8             // implement the three IPOCO interfaces on the class
      9             collection.AddAspect(targetType, new PocoInterfacesSubAspect());
    10             // inspect the complete class and add EDM scalar attributes to the properties
    11             collection.AddAspect(targetType, new EDMAttributesSubAspect(this.EDMContainerName, Name, NamespaceName, PathToConfigFile));
    12
    13             // iterate the properties
    14             foreach (PropertyInfo property in targetType.UnderlyingSystemType.GetProperties())
    15             {
    16                 if (property.DeclaringType == targetType && property.CanWrite)
    17                 {
    18                     MethodInfo method = property.GetSetMethod();
    19
    20                     if (!method.IsStatic)
    21                     {
    22
    23                         // throw notifypropertychanged events
    24                         collection.AddAspect(method, new OnPropertySetNotifyPropertyChangedSubAspect(property.Name, this.AspectPriority));
    25
    26                         // TODO: possibly refactor to only include edm properties
    27                         // call the changetracker
    28                         collection.AddAspect(method, new OnPropertySetChangeTrackSubAspect(property.Name, this.AspectPriority));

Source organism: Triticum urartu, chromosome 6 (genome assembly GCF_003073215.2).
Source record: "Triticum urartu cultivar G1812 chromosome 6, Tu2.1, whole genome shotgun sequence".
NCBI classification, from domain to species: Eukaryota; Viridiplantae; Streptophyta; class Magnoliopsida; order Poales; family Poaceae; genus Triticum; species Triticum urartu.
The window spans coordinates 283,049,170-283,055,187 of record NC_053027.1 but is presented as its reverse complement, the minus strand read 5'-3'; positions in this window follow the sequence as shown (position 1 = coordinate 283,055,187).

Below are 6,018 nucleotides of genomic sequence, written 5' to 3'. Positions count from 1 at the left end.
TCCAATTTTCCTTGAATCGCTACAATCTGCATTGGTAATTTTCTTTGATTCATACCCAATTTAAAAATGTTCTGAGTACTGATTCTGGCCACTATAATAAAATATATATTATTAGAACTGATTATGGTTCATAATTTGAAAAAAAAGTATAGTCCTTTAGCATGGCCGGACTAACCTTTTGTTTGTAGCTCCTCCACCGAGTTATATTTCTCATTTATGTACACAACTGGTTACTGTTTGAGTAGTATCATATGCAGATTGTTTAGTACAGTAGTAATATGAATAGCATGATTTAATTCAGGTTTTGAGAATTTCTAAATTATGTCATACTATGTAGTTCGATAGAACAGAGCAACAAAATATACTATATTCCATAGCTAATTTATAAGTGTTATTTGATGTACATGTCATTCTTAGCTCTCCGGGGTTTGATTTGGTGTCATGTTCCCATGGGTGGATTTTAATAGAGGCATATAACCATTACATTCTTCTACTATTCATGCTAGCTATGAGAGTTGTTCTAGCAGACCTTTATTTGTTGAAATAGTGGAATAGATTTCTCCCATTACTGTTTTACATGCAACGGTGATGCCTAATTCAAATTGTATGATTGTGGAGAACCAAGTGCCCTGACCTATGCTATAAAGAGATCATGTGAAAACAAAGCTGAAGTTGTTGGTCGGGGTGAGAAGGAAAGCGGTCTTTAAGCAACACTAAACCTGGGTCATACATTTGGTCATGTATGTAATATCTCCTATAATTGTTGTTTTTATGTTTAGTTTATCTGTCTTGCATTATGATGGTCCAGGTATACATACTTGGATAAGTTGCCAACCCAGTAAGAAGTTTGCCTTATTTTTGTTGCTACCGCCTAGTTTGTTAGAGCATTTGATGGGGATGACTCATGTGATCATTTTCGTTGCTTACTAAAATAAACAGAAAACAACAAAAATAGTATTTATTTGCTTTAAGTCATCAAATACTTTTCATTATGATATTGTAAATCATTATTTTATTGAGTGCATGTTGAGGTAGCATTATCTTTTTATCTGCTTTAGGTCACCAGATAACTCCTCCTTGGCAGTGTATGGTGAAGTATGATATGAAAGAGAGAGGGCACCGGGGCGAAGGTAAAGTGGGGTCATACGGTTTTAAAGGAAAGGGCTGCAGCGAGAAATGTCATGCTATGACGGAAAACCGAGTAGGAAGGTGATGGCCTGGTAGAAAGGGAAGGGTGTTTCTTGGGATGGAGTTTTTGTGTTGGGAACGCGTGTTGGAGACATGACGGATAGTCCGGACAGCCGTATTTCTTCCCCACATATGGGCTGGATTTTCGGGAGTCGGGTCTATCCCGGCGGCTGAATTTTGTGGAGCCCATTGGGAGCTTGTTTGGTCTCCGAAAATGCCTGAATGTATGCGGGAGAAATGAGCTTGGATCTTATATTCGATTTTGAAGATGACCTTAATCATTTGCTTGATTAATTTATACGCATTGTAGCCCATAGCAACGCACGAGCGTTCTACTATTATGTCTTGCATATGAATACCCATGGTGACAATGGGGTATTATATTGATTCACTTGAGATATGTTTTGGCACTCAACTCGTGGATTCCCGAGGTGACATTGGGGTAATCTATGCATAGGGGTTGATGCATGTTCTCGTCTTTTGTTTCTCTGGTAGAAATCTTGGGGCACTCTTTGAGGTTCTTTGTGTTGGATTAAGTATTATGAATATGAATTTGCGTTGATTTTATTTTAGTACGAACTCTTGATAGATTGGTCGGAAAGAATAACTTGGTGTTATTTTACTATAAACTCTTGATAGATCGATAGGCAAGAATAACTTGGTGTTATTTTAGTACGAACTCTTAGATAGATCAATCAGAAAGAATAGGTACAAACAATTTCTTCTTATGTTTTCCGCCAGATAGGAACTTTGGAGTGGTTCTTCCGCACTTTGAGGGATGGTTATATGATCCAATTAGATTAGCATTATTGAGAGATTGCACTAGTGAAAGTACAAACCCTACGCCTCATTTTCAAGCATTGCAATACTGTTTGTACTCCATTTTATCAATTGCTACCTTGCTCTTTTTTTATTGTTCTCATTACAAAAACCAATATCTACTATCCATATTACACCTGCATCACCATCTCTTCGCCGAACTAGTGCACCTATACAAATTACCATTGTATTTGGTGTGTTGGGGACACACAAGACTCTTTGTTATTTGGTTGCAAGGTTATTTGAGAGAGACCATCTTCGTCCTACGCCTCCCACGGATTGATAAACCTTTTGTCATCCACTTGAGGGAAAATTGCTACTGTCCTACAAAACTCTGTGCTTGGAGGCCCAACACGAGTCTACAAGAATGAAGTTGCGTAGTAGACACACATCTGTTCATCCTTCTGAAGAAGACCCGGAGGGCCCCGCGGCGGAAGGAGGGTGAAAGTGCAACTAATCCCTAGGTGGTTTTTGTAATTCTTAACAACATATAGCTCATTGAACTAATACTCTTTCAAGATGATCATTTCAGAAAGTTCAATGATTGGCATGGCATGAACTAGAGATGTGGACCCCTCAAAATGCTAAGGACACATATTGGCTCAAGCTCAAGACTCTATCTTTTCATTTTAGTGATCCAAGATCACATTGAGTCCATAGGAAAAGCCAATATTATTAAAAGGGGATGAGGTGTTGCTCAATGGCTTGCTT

29                     }
    30                 }
    31             }
    32         }

    As you can see, on line 4 I cast the element parameter to a type. That is the type we have adorned with our attribute (your 'Person' Poco class, for instance). Then, I specify that I want 3 other aspects to work on this type!

    • The AddNotifyPropertyChangedInterfaceSubAspect, will implement the INotifyPropertyChangedInterface. (note: this aspect is added just for simplicity, it has nothing to do with IPoco, so I might remove it).
    • The PocoInterfaceSubAspect, will implement the 3 interfaces (see following post)
    • The EDMAttributesSubAspect, will put EDMScalar attributes on top of our properties, needed by EF to do it's job

    After that, I loop through the properties in our targetType and add aspects to their setters. These will inject methods into the setters to throw the PropertyChanged event and let the EF changetracker know that the property was changed.

    That's all the work this compound aspect does. It just provides aspects to the correct codeblocks. The real work is done inside of these aspects and will be explained in following posts.

    Friday, 15 October 2010 12:25:59 (Romance Standard Time, UTC+01:00)
    That is the type we have adorned with our attribute (your 'Person' Poco class, for instance). Then, I specify that I want 3 other aspects to work on this type!
    Thursday, 25 November 2010 12:42:53 (Romance Standard Time, UTC+01:00)
    That is the type we have adorned with our attribute (your 'Person' Poco class, for instance). Then, I specify that I want 3 other aspects to work on this type!